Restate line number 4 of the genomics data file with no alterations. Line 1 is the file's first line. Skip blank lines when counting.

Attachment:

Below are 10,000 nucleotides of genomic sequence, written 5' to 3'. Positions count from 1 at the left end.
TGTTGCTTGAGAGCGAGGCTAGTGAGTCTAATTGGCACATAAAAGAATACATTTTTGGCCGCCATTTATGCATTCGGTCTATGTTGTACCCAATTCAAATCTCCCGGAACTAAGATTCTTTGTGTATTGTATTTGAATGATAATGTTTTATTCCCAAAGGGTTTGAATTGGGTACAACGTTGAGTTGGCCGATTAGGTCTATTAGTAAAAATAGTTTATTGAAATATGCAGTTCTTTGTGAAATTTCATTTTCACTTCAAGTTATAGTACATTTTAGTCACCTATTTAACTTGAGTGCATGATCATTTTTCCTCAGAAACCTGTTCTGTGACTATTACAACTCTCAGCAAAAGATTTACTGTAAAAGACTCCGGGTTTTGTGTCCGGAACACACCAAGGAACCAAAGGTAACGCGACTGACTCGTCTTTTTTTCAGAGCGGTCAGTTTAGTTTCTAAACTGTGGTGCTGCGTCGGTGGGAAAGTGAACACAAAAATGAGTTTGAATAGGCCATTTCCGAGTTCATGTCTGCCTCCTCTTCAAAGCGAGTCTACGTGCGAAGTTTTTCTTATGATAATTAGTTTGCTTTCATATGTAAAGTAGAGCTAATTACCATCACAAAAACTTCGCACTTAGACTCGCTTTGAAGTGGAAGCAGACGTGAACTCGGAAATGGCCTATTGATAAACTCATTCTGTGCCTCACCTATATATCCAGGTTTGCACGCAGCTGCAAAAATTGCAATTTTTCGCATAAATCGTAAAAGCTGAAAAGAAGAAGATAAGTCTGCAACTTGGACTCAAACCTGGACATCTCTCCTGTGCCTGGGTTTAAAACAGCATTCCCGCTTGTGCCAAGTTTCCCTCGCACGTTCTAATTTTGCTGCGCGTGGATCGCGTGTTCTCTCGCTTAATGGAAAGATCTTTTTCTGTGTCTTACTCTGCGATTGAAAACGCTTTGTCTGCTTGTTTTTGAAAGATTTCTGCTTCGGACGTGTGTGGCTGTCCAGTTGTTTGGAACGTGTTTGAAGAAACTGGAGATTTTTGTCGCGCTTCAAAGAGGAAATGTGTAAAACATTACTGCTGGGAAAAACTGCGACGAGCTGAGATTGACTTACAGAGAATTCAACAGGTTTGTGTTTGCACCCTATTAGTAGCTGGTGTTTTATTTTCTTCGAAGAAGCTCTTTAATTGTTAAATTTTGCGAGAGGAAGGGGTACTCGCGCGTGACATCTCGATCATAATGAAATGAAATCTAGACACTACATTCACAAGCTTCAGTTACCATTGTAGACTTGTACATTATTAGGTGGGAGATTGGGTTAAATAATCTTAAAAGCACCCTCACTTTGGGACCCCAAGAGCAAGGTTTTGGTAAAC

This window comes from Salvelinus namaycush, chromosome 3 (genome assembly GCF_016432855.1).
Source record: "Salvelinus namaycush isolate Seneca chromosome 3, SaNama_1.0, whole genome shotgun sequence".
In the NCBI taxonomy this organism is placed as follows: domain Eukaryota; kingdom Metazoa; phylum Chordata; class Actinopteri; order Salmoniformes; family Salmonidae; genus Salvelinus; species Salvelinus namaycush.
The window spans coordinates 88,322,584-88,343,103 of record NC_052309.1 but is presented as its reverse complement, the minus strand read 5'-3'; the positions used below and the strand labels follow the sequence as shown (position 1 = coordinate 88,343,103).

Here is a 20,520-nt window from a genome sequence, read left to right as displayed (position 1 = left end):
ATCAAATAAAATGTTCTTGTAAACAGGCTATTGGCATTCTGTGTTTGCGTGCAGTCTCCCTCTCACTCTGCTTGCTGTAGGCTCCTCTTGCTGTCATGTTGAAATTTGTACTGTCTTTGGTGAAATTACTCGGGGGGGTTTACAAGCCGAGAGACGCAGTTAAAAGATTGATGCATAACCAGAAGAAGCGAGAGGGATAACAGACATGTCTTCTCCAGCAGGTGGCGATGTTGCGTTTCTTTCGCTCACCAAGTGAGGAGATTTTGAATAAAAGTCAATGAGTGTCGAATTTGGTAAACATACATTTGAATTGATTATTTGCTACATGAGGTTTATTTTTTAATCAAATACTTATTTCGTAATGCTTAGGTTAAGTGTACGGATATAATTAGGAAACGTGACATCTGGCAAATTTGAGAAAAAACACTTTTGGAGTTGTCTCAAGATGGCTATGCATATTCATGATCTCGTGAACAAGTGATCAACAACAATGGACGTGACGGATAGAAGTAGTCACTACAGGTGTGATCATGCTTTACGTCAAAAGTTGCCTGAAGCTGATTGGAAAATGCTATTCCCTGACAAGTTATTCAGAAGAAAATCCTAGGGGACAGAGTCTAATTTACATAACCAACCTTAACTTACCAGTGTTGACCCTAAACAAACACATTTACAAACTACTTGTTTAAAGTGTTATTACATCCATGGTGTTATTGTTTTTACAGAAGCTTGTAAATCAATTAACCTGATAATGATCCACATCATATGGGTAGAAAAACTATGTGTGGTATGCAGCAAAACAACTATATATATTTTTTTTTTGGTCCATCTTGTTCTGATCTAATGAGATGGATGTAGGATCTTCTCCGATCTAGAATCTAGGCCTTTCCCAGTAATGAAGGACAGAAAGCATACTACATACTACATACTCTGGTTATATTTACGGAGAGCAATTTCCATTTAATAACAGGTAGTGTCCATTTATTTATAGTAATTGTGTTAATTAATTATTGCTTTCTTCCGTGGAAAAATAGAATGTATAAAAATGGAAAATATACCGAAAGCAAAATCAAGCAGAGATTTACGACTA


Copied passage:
Source record: "Salvelinus namaycush isolate Seneca chromosome 3, SaNama_1.0, whole genome shotgun sequence".